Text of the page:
The 2019 Nobel Prize for literature awarded to Austrian author Peter Handke has, predictably, caused a storm of protest, both in countries that used to be part of Yugoslavia and also the global literary community. Handke is widely considered to be an apologist for the former Yugoslav strongman Slobodan Milosevic. But here’s why I think the Swedish Academy’s decision deserves a more nuanced reaction than indignation: Handke wandered into that ugly territory while on a legitimate quest that writers need, and often lack, the courage to embark on.
First things first: Milosevic was a blood-soaked dictator. Handke’s writings about him, and about what happened during the Yugoslav wars of the 1990s — such as this article in the French daily Liberation — attempted to establish a balance of condemnation between the war crimes of the Serbs, led by Milosevic, and those of their enemies, mostly Croats and Muslims. That’s a deeply misguided exercise, because each war crime stands alone in its monstrosity. International tribunals don’t go in for comparisons but rule on each case separately.
It bears exploring, though, the path that led Handke, one of the most acclaimed writers in the German language today, to Milosevic’s 2006 funeral, where he made a short speech (of which no video or audio has survived).
One of the recurring themes in Handke’s work is the inadequacy of language as an instrument of communication. Beschreibungsimpotenz — descriptive impotence — is one of his favourite terms. He appears to see his work as an attempt to find more precise ways to describe experiences than people normally use. As he once put it,
At least Handke tried where many others would have abstained for fear of what it would do to their ability to collect literary prizes without controversy. The failure detracts from his power as a writer; the courage adds to it.
“I don’t have an ideology, I don’t have a worldview, no real message to communicate. My message is in changing the sentences so that the sentences become material, so that I can try to rework my speechless experiences into a kind of second nature.”
Handke dove into the Yugoslav wars at least in part because of an irritation with the charged language used by journalists and public intellectuals to describe them. He wrote in the Liberation piece:
“Let us finally listen to each other instead of screaming and barking in two enemy camps. But let us also no longer tolerate the beings (?), the evil (!) spirits (?), who, in the magical Yugoslav problem, continue to fire bullet words such as ‘revisionism,’ ‘apartheid,’ ‘Hitler,’ ‘bloody dictatorship,’ etc.”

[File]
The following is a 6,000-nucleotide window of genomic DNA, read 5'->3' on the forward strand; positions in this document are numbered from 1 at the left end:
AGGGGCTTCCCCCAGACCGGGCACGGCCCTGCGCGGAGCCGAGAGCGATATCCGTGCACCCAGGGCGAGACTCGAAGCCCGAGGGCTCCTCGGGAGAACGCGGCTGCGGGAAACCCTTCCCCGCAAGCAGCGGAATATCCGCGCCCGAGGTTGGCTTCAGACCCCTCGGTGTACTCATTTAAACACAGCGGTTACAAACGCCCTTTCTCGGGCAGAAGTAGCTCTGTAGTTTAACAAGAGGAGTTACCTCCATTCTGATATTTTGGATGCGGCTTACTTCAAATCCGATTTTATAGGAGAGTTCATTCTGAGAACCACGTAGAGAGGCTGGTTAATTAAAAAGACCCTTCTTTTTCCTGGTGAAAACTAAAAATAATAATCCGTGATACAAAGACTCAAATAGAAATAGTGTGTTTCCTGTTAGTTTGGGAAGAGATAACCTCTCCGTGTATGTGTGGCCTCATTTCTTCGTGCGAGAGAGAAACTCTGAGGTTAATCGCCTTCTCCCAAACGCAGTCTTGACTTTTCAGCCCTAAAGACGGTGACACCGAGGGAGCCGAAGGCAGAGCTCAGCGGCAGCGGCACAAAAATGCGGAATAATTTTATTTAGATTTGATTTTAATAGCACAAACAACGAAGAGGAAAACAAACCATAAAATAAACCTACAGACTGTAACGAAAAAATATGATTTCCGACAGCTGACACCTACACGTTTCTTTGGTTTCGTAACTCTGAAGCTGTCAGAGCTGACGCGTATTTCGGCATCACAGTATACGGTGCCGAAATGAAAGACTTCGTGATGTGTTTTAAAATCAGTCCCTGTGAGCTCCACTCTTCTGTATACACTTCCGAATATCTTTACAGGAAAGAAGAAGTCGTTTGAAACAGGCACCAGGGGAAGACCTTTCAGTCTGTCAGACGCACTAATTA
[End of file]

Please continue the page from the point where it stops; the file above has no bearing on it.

One could see in this irritation a cynical quest for moral equivalence, for a justification of Serbia’s ambition to hold all of Yugoslavia under its sway. Handke liked the big Yugoslav federal state. His mother was Slovenian, and he wrote his first novel on the Croatian island of Krk while the federation was still intact — the way he would have preferred it to remain.
But I find it more likely that Handke mainly was searching, as usual, for a way to change the language, to defuse the “bullet words” for the sake of a better, more precise description. Handke himself certainly saw it that way, and wondered at times whether he was up to the job. He wrote in his Serbian travelogue, A Journey to the Rivers: Justice for Serbia:
“Yes, with each sentence I too have asked myself whether such a writing isn’t obscene, ought even to be tabooed, forbidden — which made the writing journey adventurous in a different way, dangerous, often very depressing (believe me).”
The journey Hande undertook was one of trying to deconflict language, to get the hatred out of it so meanings become more transparent, more equal to the underlying experiences. He counted other writers, even those with whom he disagreed, as his allies in this. In his 2012 article, Peter Handke and the Language of War, Scott Abbott recalled that when another Nobel Prize winner, Guenter Grass, backed the North Atlantic Treaty Organisation’s intervention in Yugoslavia, Serbs started a campaign to collect Grass’ books and send them back to him. Handke — no fan of Grass or of the intervention — urged them to reconsider and to keep reading Grass even if they opposed his politics.
Yet Handke’s deconflicting effort is largely a failure. Albanian Prime Minister Edi Rama, himself an artist, tweeted on Thursday the ‘shamelessness’ of Handke’s Nobel triumph made him feel like vomiting.
As an opinion writer, I am familiar with this kind of failure, because I’ve often failed in this way, too. When you try to defuse a narrative, to listen to both sides, to find neutral but exact words for charged, polarising issues, you end up nobody’s friend — and you often miss the truth, which often is black and white, after all. In journalism, neutrality is a necessary tool but also a trap.
But in literature, with more space available and readers more invested, it should be possible to turn neutrality into a variety of viewpoints to present a more complex picture. At least Handke tried where many others would have abstained for fear of what it would do to their ability to collect literary prizes without controversy. The failure detracts from his power as a writer; the courage adds to it.
Leonid Bershidsky is Bloomberg Opinion’s Europe columnist.